Athletics director gets new NCAA position

Clare Lynch

For the second year in a row, Smith Athletics Director Lynn Oberbillig will serve as the chair of the Division III Management Council for NCAA, the National Collegiate Athletic Association.

The NCAA is a voluntary organization that governs intercollegiate athletics programs. Schools are organized into Divisions I, II or III depending on the size of their athletics programs and number of sports they sponsor.


Senate OK’s bill to curtail bullying

Emotions high on Beacon Hill

The state Senate, heeding emotional pleas from hundreds of students, unanimously passed a bill yesterday that aims to curb bullying at schools and in cyberspace.

During the emotional deliberations, which lasted more than an hour, senators repeatedly invoked the tragedies of two Western Massachusetts youths who killed themselves after allegedly being bullied in separate instances over the past year.


Lesbian Teen Speaks Out on Cancelled Prom

Constance McMillen's School Says Her School Nixed the Event Because She Wanted to Bring Her Girlfriend, Wear Tuxedo

(CBS)   The American Civil Liberties Union (ACLU) is seeking a court order to force a Mississippi high school to hold its senior prom. On Wednesday, school officials cancelled the event after a female student asked to bring her girlfriend and wear a tuxedo.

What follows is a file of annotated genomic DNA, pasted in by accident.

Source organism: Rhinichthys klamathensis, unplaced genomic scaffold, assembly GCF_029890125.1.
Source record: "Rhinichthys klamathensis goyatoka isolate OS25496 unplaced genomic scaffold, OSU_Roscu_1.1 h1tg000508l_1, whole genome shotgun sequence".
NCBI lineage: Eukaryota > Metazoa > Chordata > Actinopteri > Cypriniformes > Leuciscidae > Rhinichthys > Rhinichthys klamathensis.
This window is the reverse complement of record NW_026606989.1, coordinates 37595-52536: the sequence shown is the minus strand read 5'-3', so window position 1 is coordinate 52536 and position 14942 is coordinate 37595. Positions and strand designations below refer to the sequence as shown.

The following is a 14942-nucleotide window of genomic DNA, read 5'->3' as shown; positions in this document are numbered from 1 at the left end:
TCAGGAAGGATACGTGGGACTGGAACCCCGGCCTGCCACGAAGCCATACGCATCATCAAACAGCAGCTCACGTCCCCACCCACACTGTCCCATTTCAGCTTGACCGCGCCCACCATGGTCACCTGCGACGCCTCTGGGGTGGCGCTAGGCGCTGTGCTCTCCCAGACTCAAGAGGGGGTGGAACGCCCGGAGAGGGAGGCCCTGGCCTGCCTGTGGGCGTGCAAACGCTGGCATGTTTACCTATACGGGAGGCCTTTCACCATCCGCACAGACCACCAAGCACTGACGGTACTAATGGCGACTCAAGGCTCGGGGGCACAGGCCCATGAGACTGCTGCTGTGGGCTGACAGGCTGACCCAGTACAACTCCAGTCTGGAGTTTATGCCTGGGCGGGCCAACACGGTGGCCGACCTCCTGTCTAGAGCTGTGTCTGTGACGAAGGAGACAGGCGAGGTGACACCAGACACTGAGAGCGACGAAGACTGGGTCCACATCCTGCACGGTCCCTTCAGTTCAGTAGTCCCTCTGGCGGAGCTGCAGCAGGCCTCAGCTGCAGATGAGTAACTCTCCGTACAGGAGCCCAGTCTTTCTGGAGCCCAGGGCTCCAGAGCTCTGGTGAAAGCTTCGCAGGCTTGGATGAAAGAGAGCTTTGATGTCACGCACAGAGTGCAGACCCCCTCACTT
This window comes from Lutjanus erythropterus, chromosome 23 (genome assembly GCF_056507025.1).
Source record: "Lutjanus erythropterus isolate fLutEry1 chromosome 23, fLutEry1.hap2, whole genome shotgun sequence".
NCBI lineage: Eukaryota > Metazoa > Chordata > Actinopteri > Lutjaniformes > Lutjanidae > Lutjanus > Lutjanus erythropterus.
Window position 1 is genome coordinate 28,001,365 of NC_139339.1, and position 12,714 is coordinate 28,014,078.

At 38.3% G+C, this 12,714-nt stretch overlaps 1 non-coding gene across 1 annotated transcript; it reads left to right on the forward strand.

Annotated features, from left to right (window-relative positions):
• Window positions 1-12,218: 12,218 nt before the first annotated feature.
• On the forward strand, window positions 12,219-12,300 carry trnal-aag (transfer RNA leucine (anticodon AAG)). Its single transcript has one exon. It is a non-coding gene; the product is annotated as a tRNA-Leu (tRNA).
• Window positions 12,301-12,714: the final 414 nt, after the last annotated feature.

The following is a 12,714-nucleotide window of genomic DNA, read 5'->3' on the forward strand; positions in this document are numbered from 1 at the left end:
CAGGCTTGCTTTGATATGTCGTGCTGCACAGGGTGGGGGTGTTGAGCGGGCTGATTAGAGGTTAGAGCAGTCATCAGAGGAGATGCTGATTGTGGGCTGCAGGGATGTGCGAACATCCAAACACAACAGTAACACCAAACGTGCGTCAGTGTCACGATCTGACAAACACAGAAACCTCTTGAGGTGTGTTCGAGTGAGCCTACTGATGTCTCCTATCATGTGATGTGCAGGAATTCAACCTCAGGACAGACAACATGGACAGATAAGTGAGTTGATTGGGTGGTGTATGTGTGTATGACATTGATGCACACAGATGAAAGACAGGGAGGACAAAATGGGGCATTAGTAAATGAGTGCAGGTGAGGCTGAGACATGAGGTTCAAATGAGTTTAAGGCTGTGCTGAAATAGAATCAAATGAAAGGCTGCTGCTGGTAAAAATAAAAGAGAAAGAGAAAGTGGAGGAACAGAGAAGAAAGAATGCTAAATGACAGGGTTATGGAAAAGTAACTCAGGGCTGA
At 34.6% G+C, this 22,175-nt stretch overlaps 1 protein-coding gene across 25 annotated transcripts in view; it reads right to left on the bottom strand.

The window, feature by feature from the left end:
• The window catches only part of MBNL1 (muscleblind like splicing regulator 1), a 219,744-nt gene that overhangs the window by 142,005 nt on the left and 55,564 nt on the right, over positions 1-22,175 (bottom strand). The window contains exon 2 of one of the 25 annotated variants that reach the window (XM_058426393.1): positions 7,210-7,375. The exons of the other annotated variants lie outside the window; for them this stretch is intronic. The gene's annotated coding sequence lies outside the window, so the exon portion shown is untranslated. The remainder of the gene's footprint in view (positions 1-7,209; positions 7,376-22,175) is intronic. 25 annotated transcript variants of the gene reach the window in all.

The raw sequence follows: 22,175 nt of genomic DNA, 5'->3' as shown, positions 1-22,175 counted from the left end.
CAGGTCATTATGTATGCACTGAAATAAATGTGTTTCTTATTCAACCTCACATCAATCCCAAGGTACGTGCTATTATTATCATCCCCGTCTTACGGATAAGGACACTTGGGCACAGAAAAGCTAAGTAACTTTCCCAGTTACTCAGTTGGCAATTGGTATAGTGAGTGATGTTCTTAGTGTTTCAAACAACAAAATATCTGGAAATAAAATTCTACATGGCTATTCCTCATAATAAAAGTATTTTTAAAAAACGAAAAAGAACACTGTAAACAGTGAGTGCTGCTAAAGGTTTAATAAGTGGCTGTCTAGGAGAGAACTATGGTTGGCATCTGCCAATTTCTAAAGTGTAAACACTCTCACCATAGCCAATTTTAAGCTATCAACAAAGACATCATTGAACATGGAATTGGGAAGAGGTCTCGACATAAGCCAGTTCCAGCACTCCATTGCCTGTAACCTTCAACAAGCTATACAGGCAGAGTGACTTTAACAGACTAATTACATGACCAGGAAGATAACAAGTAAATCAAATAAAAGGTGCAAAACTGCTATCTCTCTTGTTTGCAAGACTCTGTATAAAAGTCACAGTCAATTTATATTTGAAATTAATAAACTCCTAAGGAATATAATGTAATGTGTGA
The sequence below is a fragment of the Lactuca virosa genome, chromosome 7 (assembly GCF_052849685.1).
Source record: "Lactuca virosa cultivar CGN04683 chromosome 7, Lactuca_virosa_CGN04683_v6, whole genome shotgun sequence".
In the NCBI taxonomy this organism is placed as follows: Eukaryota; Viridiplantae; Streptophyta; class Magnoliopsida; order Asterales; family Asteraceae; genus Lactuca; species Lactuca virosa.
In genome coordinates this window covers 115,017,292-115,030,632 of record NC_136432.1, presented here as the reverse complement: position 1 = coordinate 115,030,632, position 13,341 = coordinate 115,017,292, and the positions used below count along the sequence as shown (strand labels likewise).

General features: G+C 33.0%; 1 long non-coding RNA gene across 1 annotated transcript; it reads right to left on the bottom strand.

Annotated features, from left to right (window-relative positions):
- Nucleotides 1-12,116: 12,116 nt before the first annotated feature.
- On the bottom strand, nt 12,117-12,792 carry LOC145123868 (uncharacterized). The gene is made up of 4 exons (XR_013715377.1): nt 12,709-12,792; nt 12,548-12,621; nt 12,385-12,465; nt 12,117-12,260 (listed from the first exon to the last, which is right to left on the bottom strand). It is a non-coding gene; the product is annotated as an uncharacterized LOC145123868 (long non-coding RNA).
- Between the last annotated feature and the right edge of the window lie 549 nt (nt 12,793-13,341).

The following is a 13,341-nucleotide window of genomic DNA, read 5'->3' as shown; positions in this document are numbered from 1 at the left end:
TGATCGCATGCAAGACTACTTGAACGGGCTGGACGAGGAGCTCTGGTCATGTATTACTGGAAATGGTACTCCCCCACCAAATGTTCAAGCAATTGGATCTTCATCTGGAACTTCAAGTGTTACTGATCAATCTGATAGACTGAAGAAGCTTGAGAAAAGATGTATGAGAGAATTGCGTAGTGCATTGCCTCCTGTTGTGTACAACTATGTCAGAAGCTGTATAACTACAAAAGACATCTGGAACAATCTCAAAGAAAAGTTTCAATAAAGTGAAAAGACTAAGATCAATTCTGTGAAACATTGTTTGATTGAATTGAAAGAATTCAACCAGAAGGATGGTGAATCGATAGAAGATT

Lesbian, gay, bisexual and transgender high school students attend Butterfly Ball

By IVEY DEJESUS, The Patriot-News

The decorations were the same: confetti, sparkly centerpieces on the tables and streamers on the doorway.

Outgoing couples broke the ice on the dance floor as disco lights flashed and Pitbull, Lady Gaga and Beyonce blared from the DJ's speakers.

But the ballroom at the Sheraton Harrisburg/Hershey Hotel wasn't a venue for any ordinary prom. On Friday night, it was a safe haven for dozens of lesbian, gay, bisexual and transgender high school students from across the midstate.


First GLBTQ high school opens online in Minnesota

Designed as a safe learning environment for gay, lesbian, bisexual, transgender and "questioning" teens, the school is seeking funding.

Last update: March 12, 2010 - 9:53 PM